However, Dreamers are still not eligible to become legal U.S. citizens. There are very divisive and heated debates on what should be done about undocumented immigrants who are working, productive members of society, and what should be done about Dreamers who want to work or go to college after they turn 18. Should they be deported or should they be given a path to citizenship?
“The Infiltrators” undoubtedly takes the side of the immigrants getting a path to legal citizenship, since NIYA’s goal is to prevent deportations of undocumented immigrants in the U.S. who are productive members of society. In order to get immigrants at detention centers released, NIYA members who are Dreamers got themselves deliberately put into the detention center to contact certain immigrants whose families enlisted the help of NIYA.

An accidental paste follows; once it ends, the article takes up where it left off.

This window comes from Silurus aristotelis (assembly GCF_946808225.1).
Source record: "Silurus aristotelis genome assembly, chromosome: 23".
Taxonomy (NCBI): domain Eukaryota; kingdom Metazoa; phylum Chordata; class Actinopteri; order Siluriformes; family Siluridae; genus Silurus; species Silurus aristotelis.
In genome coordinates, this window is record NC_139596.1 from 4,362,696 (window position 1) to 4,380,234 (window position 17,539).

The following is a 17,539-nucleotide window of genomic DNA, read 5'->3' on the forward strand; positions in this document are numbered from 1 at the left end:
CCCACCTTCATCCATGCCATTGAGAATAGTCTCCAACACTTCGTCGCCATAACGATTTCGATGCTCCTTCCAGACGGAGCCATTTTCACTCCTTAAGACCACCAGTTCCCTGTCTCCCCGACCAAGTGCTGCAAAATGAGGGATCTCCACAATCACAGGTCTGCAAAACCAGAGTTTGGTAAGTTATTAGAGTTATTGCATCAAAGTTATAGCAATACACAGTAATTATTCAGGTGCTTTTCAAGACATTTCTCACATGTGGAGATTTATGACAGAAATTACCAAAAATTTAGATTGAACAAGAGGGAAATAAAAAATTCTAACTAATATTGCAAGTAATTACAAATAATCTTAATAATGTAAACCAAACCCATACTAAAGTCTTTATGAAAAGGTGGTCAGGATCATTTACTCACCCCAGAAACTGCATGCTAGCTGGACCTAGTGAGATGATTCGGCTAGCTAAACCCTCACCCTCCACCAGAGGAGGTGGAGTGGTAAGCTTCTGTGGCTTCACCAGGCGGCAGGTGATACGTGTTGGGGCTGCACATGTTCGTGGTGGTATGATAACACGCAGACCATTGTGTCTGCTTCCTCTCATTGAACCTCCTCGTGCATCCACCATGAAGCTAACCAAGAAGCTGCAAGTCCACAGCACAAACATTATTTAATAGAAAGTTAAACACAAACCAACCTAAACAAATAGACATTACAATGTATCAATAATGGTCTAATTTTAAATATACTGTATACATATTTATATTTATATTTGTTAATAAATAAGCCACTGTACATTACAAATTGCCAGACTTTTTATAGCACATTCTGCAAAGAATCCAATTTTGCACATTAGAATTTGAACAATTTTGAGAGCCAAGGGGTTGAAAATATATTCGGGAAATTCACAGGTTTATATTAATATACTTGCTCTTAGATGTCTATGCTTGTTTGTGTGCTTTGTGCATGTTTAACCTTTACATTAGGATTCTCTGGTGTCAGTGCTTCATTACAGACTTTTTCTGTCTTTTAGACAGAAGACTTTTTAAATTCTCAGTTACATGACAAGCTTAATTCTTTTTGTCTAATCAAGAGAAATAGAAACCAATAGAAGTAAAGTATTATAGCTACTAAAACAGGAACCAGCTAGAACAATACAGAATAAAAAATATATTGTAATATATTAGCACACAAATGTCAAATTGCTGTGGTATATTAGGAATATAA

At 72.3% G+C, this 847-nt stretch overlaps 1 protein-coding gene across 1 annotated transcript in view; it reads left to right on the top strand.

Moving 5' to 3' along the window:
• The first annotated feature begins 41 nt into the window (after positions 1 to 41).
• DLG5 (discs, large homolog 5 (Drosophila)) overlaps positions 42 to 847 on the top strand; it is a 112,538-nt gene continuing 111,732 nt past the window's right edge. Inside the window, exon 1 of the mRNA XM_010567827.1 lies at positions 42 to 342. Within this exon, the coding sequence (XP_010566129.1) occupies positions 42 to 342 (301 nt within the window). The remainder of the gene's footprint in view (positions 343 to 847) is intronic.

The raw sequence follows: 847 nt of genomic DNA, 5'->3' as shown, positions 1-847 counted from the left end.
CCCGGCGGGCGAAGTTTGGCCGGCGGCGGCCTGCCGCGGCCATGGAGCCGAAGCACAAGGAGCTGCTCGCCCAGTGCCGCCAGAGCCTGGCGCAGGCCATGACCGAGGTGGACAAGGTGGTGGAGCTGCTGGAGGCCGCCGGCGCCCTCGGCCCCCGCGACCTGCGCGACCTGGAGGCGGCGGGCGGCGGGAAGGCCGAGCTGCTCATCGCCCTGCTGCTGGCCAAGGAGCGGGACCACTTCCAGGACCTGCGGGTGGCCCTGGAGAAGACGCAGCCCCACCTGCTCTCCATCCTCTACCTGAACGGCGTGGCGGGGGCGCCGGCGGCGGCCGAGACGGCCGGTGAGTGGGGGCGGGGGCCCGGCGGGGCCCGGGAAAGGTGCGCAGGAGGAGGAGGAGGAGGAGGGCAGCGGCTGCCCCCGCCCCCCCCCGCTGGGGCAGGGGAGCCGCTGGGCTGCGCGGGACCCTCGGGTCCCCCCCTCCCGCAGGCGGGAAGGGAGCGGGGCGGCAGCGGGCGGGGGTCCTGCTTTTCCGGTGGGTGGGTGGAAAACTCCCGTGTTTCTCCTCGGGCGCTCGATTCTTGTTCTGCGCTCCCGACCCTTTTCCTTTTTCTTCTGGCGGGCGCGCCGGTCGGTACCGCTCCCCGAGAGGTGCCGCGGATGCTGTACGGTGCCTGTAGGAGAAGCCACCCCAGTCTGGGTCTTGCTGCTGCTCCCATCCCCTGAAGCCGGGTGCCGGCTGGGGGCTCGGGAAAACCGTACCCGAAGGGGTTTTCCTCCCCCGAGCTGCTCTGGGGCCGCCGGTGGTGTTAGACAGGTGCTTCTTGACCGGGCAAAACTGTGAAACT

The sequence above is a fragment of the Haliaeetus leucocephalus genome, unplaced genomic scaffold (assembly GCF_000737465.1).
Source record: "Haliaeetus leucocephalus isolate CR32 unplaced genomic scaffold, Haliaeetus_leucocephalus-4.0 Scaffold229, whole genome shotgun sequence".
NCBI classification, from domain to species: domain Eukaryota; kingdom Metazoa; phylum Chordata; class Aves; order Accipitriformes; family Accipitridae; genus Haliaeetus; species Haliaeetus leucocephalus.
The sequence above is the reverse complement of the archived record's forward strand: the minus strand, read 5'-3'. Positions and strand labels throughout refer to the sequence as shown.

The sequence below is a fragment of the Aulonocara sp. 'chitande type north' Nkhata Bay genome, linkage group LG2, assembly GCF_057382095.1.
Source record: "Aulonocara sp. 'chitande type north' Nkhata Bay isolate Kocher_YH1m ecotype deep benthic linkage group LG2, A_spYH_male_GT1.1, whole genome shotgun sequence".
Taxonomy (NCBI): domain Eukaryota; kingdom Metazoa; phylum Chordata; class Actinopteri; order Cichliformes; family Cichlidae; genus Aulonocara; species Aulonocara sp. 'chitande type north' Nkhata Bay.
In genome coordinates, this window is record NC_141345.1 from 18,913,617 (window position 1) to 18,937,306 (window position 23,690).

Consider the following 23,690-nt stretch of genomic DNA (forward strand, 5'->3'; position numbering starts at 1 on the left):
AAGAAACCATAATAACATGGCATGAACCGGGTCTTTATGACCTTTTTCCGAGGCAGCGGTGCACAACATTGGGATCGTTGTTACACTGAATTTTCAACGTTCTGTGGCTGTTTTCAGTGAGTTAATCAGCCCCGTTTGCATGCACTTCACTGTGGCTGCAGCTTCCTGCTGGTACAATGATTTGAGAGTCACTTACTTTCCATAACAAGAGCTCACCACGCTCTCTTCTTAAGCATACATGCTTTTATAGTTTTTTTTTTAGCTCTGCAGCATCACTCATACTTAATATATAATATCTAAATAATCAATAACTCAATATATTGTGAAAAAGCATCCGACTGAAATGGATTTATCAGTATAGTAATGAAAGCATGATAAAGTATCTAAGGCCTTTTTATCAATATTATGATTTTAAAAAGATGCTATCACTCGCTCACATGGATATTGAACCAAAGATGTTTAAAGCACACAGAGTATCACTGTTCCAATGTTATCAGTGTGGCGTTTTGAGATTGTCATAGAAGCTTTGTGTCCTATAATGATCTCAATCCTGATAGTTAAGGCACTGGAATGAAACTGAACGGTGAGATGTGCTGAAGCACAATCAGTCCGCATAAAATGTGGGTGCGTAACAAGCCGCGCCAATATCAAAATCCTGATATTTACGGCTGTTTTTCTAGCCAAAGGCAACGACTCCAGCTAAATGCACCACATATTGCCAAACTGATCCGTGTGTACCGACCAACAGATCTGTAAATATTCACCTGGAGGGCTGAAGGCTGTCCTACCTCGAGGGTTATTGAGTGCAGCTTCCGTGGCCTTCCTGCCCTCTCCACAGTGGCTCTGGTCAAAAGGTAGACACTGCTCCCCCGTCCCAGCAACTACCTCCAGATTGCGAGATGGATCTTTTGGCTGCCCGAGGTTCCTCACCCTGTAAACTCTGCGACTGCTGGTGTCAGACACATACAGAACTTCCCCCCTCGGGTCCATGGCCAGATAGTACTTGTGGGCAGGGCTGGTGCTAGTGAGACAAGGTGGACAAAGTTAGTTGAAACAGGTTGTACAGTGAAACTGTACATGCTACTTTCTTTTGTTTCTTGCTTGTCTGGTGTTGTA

While at the detention center, NIYA got the targeted immigrants to sign privacy waiver forms that allowed NIYA members on the outside to get petitions signed on the behalf of the detained immigrants. The movie shows that the waiver forms could be smuggled out by detention-center people who had access to the visitor area (such as people on cleaning duty), and then the waiver forms could be given to pre-planned visitors. Because the detention centers are overcrowded, someone can be released without being deported, if enough political pressure is put on people in the U.S. Congress or other influential politicians who represent the region where the detainee usually lives.